Meanwhile, the benefits for Facebook, which already puts a big emphasis on photo sharing, are clear. In post on his Facebook Timeline, Mark Zuckerberg wrote of the deal:
“For years, we’ve focused on building the best experience for sharing photos with your friends and family. Now, we’ll be able to work even more closely with the Instagram team to also offer the best experiences for sharing beautiful mobile photos with people based on your interests,” adding “we need to be mindful about keeping and building on Instagram’s strengths and features rather than just trying to integrate everything into Facebook.”
Still, not everyone is thrilled with the news, least of all some Instagram users, who are worried that the app they love will radically change under Facebook’s control.
When the Wall Street Journal asked Instagram users what impact they thought the deal might have, “Nearly 100 users responded to our post directly on Instagram, reacting to the deal with immediate concern. While some congratulated the Instagram team, many gave the news a thumbs down.”
Affiliate tax dies in Maryland
An April 10 news brief from the Performance Marketing Association (PMA) reported that “The Maryland legislature passed the budget last night, and the legislative session closed â€“Â without passing the affiliate nexus tax bill.”
Had it been passed, that proposed piece of legislation would have required online retailers to charge sales tax on goods they sell in Maryland, even if they have no physical presence in the state.
The news is certainly a relief for Maryland’s affiliate marketers, as similar legislation has meant the death of entire affiliate programs in other states where it has been adopted.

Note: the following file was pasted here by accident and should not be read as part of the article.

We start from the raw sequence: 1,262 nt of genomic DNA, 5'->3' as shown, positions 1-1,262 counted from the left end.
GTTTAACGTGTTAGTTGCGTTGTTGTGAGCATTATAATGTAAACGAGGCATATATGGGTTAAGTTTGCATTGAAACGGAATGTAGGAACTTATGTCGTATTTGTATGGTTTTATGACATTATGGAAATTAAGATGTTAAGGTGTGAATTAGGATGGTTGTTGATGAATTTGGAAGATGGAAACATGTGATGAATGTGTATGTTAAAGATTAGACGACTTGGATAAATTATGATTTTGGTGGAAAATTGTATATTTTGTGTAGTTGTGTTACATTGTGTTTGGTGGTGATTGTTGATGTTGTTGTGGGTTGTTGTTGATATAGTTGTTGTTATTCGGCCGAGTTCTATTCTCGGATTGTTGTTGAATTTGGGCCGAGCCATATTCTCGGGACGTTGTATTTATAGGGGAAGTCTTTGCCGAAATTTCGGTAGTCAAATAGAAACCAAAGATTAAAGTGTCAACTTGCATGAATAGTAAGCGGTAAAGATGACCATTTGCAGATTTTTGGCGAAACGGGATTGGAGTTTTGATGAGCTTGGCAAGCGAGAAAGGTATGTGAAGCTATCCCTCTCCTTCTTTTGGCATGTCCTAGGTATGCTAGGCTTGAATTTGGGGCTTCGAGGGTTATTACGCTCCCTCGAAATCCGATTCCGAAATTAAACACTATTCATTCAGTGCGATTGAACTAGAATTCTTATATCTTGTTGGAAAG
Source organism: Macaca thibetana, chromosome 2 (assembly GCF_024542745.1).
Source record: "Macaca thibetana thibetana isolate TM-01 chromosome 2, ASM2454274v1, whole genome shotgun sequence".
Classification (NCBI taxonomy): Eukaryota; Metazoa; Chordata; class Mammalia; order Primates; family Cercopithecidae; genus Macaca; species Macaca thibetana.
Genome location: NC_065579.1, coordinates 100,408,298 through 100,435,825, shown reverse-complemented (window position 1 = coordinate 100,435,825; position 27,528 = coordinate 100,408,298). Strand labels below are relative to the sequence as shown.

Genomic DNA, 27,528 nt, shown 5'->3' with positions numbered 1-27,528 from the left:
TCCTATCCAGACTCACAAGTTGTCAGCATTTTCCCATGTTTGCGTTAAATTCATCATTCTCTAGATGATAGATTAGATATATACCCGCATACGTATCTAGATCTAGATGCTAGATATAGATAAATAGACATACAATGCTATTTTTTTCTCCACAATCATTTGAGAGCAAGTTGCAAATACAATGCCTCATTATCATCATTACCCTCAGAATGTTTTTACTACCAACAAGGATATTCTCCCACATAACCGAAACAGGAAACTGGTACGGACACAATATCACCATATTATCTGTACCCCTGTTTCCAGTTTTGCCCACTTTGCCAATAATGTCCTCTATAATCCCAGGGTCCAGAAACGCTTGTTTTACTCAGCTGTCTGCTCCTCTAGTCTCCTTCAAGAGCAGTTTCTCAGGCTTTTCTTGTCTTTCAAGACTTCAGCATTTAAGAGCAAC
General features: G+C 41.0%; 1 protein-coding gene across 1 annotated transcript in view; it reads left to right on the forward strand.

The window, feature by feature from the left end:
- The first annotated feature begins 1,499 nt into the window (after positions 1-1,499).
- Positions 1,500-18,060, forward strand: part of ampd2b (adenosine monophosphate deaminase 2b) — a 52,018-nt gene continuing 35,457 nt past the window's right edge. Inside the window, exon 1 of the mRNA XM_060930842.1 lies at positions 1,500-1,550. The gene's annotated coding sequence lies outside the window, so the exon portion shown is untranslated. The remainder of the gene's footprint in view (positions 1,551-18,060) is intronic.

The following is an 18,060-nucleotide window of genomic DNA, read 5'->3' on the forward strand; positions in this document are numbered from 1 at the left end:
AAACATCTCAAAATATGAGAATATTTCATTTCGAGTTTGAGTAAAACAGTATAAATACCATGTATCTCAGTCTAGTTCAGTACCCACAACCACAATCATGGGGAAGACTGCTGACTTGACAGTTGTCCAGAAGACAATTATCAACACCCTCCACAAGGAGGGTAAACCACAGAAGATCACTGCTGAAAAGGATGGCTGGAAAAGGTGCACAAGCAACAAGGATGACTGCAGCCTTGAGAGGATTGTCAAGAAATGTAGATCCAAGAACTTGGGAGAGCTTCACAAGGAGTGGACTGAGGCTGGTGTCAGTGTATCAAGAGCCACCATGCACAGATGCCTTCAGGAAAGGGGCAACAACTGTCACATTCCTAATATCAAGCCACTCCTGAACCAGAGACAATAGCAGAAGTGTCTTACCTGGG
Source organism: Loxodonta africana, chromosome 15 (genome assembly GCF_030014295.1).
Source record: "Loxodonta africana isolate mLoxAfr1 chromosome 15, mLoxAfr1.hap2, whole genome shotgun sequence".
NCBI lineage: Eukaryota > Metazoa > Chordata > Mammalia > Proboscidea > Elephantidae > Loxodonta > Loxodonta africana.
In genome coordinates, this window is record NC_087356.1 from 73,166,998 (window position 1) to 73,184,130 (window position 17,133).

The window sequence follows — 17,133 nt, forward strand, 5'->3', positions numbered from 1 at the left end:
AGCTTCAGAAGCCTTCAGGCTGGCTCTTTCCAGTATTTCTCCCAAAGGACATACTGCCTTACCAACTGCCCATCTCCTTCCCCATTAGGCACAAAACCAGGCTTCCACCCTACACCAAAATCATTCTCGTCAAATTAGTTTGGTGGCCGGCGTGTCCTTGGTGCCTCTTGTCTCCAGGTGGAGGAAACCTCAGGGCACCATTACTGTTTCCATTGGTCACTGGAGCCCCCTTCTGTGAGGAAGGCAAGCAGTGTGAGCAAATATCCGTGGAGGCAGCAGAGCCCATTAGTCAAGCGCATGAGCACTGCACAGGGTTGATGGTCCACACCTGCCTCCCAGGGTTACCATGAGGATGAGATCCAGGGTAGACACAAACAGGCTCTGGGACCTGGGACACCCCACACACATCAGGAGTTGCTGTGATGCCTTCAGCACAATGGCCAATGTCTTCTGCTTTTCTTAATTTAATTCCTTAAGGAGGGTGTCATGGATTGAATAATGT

The PMA counts this as a victory largely won by “AOL and their lobbyist Eric Bryant, who has been battling this issue, which has been repeatedly been introduced over the past 3 years.”
Google+ revamps its navigation, design, and more
April 11, Google announced a major overhaul coming soon to Google+, which includes updates to its look, improvements to its navigation, and the introduction of new features.
Among the latter is a new Explore icon, which makes it easy to find trending topics on the network, as well as a Hangouts page that helps users browse hangouts and view invitations.
“The new interface drops the static icons at the top and moves all the navigation off to the side, allowing users to reorder the icons as they wish [...]Â As you hover over each icon, related actions will appear. For example, hover over Photos for access to a big red button to ‘Add Photos’ from either your phone or your albums.”
Profiles have been updated too, with a format that allows for a Facebook Timeline-like banner image accompanied by a profile picture. Meanwhile, Google+’s news stream has been revamped to better organize separate posts, while keeping related content directly below each.
“Taken together, these powers make it easier to access your favorites, and to adjust your preferences over time,â€ reads an official Google blog post from Senior VP Vic Gundrota. “With todayâ€™s foundational changes we can move even fasterâ€”toward a simpler, more beautiful Google.”